By blog post convention, this is where I'm supposed to bust out with a revelation, a "but this is why I want to do it", some kind of beauty-of-life take away message. Except I don't have one of those.
I've got nothing other than an understanding of the strength of this desire. Always a bit chagrined to admit how much biological urges influence me, I have been thinking about this strong urge the past couple of days. A few days ago I read a post from the woman who runs found clothing. She posted an argument for remaining childless, on an environmental basis. While I see her point, I also wanted to write to her. I wanted to say: maybe you'll never feel what I've felt, but my desire to bear a child was so strong that I worried it could crush me when I thought we couldn't have a baby. I didn't always feel that way. In my 20s, I believed that IVF was a foolish thing. I remember saying that if people could not have children without intervention, they should adopt. It seemed really simple. IVF is expensive and there are lots of children who need good homes. But it isn't so simple now. What I want is not simple. There might not be a good reason for it, but I do want it. Lucky for me, Chris wants it too, and is willing to tough it out with me during the coming months and years, whether or not those years include a second child.
I am an unobservant Jew. Maybe secular Jew is better. Unobservant makes it sound like I don't notice things. In any case, I am not so lapsed that I am not aware that the Jewish new year is upon us. Between Rosh Hashanah and Yom Kippur, Jews are supposed to repent for their failings and mis-steps of the past year, to seek forgiveness before the words written in the book of life are made permanent. Rosh Hashanah (which was yesterday) is a day that is meant for prayer and reflection. No work should be performed. I do not belong to a synagogue, and it feels wrong to me to take off work and not participate in ceremonies. (I have really enjoyed Rosh Hashanah services when I have gone, but as I often do, I waited too long before thinking about whether I might find someplace to go this year. For Jews this is the toughest ticket of the year.)
So in lieu of a day of prayer and reflection, I offer some of the things I wish I had done differently this year:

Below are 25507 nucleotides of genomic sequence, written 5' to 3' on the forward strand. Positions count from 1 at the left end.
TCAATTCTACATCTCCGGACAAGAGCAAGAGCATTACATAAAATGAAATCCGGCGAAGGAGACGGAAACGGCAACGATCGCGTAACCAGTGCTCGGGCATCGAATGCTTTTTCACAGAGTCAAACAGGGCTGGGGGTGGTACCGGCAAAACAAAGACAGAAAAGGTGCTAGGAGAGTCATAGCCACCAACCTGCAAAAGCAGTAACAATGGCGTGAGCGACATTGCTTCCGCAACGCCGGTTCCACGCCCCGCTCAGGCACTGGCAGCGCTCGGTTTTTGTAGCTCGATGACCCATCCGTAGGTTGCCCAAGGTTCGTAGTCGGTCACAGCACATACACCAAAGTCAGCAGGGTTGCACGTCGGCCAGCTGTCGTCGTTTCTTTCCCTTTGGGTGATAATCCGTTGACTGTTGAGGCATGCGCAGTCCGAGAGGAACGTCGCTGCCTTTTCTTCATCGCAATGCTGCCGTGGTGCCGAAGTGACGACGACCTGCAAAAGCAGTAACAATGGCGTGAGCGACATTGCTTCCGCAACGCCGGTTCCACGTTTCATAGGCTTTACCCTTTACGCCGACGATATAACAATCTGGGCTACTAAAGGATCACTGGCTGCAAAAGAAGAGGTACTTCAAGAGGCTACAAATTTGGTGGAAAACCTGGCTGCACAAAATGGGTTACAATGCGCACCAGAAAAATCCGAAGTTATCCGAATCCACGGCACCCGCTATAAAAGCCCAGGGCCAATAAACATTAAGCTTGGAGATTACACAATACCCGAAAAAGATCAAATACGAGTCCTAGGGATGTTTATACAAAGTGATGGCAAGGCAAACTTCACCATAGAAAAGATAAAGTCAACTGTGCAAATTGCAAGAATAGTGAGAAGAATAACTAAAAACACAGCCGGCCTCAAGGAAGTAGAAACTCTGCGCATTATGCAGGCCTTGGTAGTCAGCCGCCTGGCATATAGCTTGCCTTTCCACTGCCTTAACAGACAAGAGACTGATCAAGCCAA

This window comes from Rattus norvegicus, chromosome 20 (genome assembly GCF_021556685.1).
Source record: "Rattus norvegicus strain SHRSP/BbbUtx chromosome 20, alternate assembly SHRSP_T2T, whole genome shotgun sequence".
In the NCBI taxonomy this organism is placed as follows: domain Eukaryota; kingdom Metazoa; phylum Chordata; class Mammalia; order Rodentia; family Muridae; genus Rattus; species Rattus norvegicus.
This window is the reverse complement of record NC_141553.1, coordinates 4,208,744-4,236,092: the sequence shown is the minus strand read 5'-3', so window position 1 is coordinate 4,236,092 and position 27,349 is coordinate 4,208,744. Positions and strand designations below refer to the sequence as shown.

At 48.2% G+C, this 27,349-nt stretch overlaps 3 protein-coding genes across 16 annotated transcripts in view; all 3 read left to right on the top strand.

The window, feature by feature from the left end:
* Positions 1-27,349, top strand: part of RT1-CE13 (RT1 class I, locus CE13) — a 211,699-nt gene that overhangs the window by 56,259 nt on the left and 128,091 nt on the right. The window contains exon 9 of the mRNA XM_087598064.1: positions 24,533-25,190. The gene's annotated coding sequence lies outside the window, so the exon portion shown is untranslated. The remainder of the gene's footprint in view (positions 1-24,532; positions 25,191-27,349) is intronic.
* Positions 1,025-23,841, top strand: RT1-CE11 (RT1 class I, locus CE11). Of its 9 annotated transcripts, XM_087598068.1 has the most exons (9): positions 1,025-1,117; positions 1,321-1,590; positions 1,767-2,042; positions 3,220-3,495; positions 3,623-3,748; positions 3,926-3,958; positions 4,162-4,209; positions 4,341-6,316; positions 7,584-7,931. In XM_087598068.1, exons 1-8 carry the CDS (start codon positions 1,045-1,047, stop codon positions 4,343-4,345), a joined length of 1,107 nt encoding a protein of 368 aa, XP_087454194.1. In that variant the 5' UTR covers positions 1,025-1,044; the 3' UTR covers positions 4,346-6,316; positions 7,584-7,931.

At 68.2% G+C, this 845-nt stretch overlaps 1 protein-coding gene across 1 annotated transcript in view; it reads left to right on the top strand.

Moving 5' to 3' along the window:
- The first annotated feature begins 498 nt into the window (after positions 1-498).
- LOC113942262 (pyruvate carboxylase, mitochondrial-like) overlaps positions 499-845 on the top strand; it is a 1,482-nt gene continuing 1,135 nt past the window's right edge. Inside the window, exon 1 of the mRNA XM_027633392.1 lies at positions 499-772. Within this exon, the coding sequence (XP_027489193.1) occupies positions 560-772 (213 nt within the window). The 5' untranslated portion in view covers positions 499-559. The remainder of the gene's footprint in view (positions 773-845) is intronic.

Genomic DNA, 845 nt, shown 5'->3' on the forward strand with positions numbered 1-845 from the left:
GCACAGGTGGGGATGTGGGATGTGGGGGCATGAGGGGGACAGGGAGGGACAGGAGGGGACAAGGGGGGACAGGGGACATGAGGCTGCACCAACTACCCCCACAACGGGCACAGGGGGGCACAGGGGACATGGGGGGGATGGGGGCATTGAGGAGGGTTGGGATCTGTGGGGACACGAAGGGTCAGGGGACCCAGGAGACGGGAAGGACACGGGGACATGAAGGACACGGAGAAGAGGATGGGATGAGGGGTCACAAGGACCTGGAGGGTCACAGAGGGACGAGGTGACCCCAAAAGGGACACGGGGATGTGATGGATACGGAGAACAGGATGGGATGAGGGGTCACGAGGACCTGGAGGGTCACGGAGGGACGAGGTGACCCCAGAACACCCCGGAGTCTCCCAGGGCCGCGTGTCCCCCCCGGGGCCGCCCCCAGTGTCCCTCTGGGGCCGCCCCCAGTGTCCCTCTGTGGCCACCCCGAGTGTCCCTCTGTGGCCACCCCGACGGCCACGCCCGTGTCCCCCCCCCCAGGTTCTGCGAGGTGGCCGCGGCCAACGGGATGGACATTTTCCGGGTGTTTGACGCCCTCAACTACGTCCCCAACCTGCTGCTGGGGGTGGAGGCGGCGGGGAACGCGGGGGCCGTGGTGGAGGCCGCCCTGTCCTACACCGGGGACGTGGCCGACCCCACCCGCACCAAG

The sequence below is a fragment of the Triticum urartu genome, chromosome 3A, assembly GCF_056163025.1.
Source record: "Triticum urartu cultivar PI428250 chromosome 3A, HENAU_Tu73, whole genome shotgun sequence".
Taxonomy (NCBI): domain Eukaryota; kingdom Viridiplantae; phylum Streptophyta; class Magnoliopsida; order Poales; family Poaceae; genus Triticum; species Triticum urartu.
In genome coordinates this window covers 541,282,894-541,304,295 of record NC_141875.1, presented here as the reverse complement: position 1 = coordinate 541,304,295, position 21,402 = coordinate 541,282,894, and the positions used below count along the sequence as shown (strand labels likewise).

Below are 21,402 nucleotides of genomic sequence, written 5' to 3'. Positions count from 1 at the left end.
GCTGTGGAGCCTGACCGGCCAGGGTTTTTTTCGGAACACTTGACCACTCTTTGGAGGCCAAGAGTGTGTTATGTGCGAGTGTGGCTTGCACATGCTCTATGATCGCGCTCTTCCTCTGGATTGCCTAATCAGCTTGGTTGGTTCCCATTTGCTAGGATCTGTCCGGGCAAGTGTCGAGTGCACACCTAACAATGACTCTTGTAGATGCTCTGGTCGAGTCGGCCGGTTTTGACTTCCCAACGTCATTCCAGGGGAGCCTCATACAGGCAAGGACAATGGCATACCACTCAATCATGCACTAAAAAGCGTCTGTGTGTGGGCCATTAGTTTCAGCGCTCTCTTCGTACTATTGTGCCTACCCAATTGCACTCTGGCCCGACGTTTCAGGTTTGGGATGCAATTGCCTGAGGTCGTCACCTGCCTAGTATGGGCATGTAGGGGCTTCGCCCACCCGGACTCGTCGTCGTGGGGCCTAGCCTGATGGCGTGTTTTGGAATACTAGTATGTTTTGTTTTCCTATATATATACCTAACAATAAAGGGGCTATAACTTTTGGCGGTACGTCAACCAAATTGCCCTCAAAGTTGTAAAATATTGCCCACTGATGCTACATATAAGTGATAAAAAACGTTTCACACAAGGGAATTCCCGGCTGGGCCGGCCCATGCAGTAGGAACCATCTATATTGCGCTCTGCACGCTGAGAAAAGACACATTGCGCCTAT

When I wrote about whether one should talk (or write) publicly about trying to get pregnant, Chris and I weren't trying yet. Technically, we still aren't. We are planning, not by timing sex or considering names, but by visiting the fertility docs. Last month we went in for our mandatory $300-and-no-insurance-will-cover-it consultation. It went a lot more smoothly than last time.
Last time, I started crying the moment we sat down in the doctor's office. I remember looking at the photographs of his wife and children and resenting his success. Every time I looked at him I thought: "stop being so cheerful, you don't know what I am going through, you person with children."
This time I sat in the consultation room, cheerfully discussing our last round of invitro fertilization three years ago, secretly thrilling when the doctor spoke glowingly of our high quality fertilized eggs. The meeting took longer than I thought it would, as the doctor and resident kindly asked about my pregnancy and labor, things that technically don't have much to do with whether the IVF itself is considered successful.
I have been wanting to write about moving toward a second round of IVF. Last time I wrote about it secretly, only making my words public after I started this blog, more than a year after the pain and fear of the process were behind me. I am finally moved to write about it after reading the words of other people discussing their own struggles. That and the fact that I am thinking about this a lot lately, and it feels like I am hiding something if I don't write about it here.
I've written this before, but during the months and years of trying to get me pregnant, and then of testing for possible reasons for our infertility, I felt alone. I felt we were the only ones with this problem. I was so completely wrong, something that I became aware of once I started talking to other people about our efforts. I heard other couples' stories and those of friends' sisters, cousins, uncles, friends. The research I have read suggests as many as ten percent of reproductive age couples deal with infertility, but it doesn't actually matter to me exactly how common this is. I know we are not alone.